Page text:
A New York-led coalition of 20 states and the District of Columbia are supporting the Biden administration's request to vacate an injunction that if allowed to take effect, would prevent federal government officials from urging social-media platforms to suppress misinformation.
“The federal government ... has an essential role to play in contributing to the marketplace of ideas, yet the district court’s order effectively imposes a gag order on large swaths of the federal government,” the states write in a friend-of-the-court brief filed Friday with the 5th Circuit Court of Appeals. “This will impoverish, rather than protect, wide open and robust debate on a wide range of matters of public importance.”
The injunction, issued by U.S. District court Judge Terry Doughty in Monroe, Louisiana, prohibits numerous federal agencies and personnel from “taking any action such as urging, encouraging, pressuring, or inducing in any manner social-media companies to remove, delete, suppress, or reduce posted content” protected by the First Amendment.
The order includes bans on meeting with social media companies in order to convince them to suppress content protected by the First Amendment, flagging specific posts as problematic, and encouraging tech platforms to change their content-moderation guidelines.
A three-judge panel of the 5th Circuit on July 14 temporarily lifted the injunction, but only until the court holds a full hearing.
Doughty issued the injunction in response to a lawsuit by attorneys general in Louisiana and Missouri, and several individuals who said their posts related to COVID-19 policies and vaccines were suppressed.
The complaint included a claim that the government violated the First Amendment by pressuring social platforms "to censor disfavored speakers and viewpoints by using threats of adverse government action."
Doughty wrote in a 155-page opinion issued July 4 that the government's effort to prevent the spread of some content “depicts an almost dystopian scenario.”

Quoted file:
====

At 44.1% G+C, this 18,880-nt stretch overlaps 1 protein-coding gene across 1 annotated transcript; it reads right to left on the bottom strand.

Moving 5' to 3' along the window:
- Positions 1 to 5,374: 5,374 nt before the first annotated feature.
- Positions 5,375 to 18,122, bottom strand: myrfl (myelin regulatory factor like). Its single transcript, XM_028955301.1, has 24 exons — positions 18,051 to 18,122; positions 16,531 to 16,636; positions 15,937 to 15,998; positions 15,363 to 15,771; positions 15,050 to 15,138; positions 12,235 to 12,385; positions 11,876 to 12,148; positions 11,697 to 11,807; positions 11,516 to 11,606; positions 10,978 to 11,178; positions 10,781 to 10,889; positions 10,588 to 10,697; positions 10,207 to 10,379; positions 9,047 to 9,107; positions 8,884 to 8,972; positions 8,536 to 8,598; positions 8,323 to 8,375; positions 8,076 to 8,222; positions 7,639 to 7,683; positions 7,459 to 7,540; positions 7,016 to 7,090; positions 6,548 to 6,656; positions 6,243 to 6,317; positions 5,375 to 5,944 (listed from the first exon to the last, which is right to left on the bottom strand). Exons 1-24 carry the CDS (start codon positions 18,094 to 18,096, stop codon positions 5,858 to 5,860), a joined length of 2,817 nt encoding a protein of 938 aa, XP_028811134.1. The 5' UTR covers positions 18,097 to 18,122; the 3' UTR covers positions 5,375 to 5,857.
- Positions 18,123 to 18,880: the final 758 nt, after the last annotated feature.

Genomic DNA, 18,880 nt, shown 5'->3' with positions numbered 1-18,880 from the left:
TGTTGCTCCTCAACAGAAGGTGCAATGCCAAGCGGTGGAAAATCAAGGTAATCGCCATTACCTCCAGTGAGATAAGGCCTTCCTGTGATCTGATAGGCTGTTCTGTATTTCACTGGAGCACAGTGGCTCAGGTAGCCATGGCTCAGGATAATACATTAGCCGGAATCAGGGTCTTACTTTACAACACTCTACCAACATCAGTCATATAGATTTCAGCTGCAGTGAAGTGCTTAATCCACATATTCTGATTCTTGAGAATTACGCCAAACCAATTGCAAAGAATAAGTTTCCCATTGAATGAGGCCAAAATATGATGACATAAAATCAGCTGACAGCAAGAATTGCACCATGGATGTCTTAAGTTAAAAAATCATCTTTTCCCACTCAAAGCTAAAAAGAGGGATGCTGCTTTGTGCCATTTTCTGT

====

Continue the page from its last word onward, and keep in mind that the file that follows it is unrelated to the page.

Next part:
“During the COVID-19 pandemic, a period perhaps best characterized by widespread doubt and uncertainty, the United States Government seems to have assumed a role similar to an Orwellian 'Ministry of Truth,'” he wrote.
He added that posts opposing COVID-19 vaccines, masking requirements, lockdowns and the validity of the 2020 election were among the content that was suppressed on social media.
When Doughty issued the injunction, he said it wouldn't stop the government from informing tech companies about posts involving crime, national security threats, or criminal efforts to suppress voting.
The order also, according to Doughty, doesn't prohibit officials from “exercising permissible public government speech promoting government policies or views on matters of public concern.”
The Biden administration argued to the 5th Circuit that Doughty's order should be reversed for numerous reasons, including that government officials don't violate the First Amendment by asking social media companies to take down posts, unless the government is also threatening companies with some sort of sanction for failing to remove the material.
It is “wholly appropriate for the White House (or other parts of the government) to speak with platforms when they take issue with the accuracy of content that affects their interests, just as it is appropriate for the White House press office (like the public-relations staff of any private corporation) to call a newspaper or television network to question the accuracy of a story,” the administration argued in a brief filed last week with the 5th Circuit.
“Absent a threat of sanctions for noncompliance or a comparably compelling incentive -- and there is no evidence of either here -- the White House can, for example, permissibly call a social-media company’s attention to a doctored video,” the Department of Justice writes. “It would be extraordinary to suggest that the government is uniquely powerless to call a platform’s attention to issues of this kind. Nor is it constitutionally problematic for the government to discuss with social media platforms the government’s views on appropriate content-moderation practices, provided that the platforms remain free to determine their own practices.”
New York and the other states supporting the Biden administration argue that talks between government officials and social media companies are “frequently mutually desired and beneficial.”
“Information-sharing and dialogue have not been coercive, but rather, helpful in ensuring that social-media companies make fully informed decisions about their own content moderation policies. These communications thus play an important role in safeguarding the public interest,” the states argue.
Among other examples, the states point to efforts to combat incorrect information about voting, as well as to combat cyberbullying.
The 5th Circuit has scheduled a hearing in the matter for August 10.